Everton's last season fault became apparent –the inability to last the ninety minutes. They were overwhelmed, out manceurved and out-played, and had Walker the Forest's St. Mirren centre, taken the grits of the gods, a very different tale would have to be told. The Everton halves collapsed, the backs became erratic, and Fern let a simple-looking shot slither out of his hands. From this point, there was only one team in it, Gibson, on the right, cleverly and consistently fed, raced away time and again, and McDonaldf was doing three men's work. He cracked under the strain, and disaster was only staved off by heroic work by Raitt. Fern, blessed with extraordinary luck, saved two certain goals, and the Blues must have heaved sighs of relief (if they had any breath left) when the whistle went. The game demonstrated two outstanding facts. Everton failed to stay the pace, a defect that immediately will have to be remedied. The material was there, but the stamina was not. The other fact is that whatever side beats the Forest this season will have to be at their best. They have a couple of fine speedy wingers, and a set of sturdy well-built halves, and the whole eleven were so well trained that they went the ninety minutes without turning a hair. Teams : - Everton: - Fern goal, Raitt, and McDonald, backs Peacock, McBain, and Hart (captain), half-backs Chedgzoy, Irvine, Forbes, Chadwick, and Troup, forwards. Notts Forest: - Hardy, goal, Jones and Bulling, backs, Wallace, Morgan and Belton, half-backs, Burton Flood, Walker, Sparvin, and Gibson, forwards.

August 27 1923. The Liverpool Daily Post and Mercury
There was a hard fought game at Deepdale with Everton strong in midfield, but poor in finishing. Marquiss scored twice and Reay added a third for Preston, Virr and Miller showed the greatest skill for the visitors in shooting. Downs the last defender on view. Both sides showed good combination and speed, with Preston possessing greater penetration power. Everton missed shooting opportunities. Everton: - Harland, goal, Downs, and Livingstone, backs, Brown, Reid (captain), and Grenyer, half-backs, Parry, Miller, Virr, Wall, and Harrison, forwards.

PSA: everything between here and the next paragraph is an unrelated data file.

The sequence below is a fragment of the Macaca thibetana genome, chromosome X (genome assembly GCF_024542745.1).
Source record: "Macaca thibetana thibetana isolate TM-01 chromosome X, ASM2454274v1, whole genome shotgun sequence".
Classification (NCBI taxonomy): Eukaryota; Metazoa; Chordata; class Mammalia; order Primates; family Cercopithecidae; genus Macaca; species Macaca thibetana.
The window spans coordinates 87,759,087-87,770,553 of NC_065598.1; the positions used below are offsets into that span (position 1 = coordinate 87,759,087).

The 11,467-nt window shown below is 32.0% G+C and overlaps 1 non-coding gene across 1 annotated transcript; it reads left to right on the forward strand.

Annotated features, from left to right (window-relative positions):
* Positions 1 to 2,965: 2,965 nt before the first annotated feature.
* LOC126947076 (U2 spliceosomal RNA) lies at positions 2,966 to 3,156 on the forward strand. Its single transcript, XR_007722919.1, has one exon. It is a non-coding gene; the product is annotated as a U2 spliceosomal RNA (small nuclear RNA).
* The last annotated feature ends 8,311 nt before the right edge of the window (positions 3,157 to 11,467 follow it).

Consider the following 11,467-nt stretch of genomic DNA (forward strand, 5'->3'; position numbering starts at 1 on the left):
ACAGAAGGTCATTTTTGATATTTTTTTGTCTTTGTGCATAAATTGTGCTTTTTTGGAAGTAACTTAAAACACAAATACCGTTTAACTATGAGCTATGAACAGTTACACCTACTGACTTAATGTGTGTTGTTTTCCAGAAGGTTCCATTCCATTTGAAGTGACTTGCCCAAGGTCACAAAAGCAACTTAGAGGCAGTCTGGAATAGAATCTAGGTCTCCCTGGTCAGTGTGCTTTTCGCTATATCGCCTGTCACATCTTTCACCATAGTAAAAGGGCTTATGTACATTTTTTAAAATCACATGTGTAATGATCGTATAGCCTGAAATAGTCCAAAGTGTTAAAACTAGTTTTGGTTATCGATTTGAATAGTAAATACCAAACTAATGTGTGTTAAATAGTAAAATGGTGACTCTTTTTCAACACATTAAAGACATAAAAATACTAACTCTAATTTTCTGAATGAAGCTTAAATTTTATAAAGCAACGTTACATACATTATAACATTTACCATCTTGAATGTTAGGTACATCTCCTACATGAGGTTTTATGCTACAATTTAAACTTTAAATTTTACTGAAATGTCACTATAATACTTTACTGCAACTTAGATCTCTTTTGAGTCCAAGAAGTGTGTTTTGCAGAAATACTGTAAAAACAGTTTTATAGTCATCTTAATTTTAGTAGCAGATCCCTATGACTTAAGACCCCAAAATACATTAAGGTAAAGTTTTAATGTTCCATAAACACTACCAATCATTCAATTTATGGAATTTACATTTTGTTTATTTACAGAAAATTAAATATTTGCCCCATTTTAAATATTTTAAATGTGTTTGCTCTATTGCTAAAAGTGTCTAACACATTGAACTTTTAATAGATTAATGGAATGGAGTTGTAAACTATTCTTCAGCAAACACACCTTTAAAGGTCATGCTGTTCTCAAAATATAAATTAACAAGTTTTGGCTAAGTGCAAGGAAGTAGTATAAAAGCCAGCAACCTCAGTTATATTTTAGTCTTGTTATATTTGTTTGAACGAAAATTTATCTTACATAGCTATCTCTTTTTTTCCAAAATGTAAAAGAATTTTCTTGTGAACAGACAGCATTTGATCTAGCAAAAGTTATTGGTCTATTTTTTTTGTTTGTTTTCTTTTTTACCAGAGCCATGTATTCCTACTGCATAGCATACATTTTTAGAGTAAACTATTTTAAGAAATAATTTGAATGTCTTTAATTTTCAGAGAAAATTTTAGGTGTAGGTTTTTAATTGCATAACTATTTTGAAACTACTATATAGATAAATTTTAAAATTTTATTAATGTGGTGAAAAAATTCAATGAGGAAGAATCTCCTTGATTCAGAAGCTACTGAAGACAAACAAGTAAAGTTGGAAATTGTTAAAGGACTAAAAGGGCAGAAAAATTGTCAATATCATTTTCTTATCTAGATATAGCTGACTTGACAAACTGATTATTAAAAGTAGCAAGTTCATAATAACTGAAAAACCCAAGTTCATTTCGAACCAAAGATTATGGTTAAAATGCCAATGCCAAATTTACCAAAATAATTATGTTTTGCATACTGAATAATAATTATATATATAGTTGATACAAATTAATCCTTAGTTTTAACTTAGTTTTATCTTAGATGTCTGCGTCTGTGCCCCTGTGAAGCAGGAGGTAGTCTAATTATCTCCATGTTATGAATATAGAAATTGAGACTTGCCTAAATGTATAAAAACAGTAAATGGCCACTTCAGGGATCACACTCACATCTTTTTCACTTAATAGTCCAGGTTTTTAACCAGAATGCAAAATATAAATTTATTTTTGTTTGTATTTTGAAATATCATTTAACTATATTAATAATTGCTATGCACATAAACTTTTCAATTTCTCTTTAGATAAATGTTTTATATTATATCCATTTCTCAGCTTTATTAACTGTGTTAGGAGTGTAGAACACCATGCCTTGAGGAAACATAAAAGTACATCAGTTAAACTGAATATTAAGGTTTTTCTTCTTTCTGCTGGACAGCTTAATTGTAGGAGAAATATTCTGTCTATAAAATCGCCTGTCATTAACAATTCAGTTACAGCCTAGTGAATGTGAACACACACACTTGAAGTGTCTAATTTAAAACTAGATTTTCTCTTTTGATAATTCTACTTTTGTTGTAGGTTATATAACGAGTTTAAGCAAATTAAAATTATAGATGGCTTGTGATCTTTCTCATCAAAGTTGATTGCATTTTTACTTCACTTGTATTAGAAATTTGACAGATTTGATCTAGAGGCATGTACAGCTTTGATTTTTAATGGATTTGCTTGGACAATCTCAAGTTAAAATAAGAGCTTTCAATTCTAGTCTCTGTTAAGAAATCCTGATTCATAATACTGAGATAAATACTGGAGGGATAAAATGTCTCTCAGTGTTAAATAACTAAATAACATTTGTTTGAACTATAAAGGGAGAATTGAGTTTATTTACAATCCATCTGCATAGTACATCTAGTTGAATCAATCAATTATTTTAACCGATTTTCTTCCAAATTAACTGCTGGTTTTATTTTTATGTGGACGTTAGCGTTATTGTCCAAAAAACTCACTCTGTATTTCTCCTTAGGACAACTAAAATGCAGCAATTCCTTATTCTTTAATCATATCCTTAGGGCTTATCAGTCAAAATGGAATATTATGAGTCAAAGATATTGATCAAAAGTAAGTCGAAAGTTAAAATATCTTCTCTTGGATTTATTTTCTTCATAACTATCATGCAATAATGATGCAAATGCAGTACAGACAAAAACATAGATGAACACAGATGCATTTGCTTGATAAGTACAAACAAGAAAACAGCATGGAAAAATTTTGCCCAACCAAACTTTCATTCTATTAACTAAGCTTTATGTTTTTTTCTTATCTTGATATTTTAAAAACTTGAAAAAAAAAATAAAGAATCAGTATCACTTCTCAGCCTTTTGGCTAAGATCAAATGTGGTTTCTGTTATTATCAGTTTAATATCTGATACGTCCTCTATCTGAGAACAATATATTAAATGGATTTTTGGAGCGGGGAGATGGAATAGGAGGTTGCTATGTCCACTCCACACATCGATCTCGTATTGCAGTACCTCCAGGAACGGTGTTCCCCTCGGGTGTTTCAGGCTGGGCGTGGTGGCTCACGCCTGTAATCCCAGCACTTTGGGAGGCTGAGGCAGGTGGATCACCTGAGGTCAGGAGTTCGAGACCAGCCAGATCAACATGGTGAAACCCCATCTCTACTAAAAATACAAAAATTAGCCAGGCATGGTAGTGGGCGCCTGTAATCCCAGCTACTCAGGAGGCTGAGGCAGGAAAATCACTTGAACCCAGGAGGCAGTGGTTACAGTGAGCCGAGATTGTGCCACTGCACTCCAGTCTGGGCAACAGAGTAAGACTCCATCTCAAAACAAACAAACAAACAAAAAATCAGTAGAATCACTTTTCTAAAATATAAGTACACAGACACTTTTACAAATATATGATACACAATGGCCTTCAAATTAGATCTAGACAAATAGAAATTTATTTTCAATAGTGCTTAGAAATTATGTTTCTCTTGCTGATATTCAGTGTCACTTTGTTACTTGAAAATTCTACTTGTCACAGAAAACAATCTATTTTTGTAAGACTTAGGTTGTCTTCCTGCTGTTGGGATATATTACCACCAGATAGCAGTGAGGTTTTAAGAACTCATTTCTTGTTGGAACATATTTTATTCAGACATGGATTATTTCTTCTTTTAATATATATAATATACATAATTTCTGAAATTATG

August 28, 1923. The Liverpool Courier.
Heavily showers of rain marred the match between Burnley and Everton last night, which ended in a draw, the visitors getting on equal terms in the last minute. Greasy ball on a good grass surface was difficult to control, and the 16,000 spectators saw a moderate game in a bad light. It was anybody's match so trying were the conditions. Everton made a capital start, and the game had only been in progress a minute when Smelt handled outside the penalty area. Chadwick took the kick (Free-kick), and shooting with terrific force beat Dawson. The drive was along the ground, and the custodian shot out one leg, but the leather glanced off his boot into the net. Burnley pressed strongly in an effort to equalise, but McDonald put the ball clear. The home side were very persistent, and from a corner, the tall red-haired Hill, headed just wide of the upright. Most of the work was done on the Burnley right, and Raitt, having kicked hastily at a sudden cross-drive gave another corner. Play lacked excitement till Kelly missed the mark by inches. A strong drive by Chadwick made Dawson at full-length fist into touch. Irvine netted, but the whistle blew for offside, while Parry followed with the ball into the side netting, when her had a fine chance of scoring. Smelt was almost knocked out heading the heavy ball, and on his recovery Irvine controlled the ball well, but was unable to keep it down when shooting. Kelly headed neatly to goal, but Fern caught the leather and dodged the rush. After 37 minutes play there was a desperate tussle in the Everton goal following a corner. Twice the ball was centred and touched the bar, but Raitt headed out; it was returned and with a dozen players missed up Bennie headed the equaliser. The score was one each at half-time.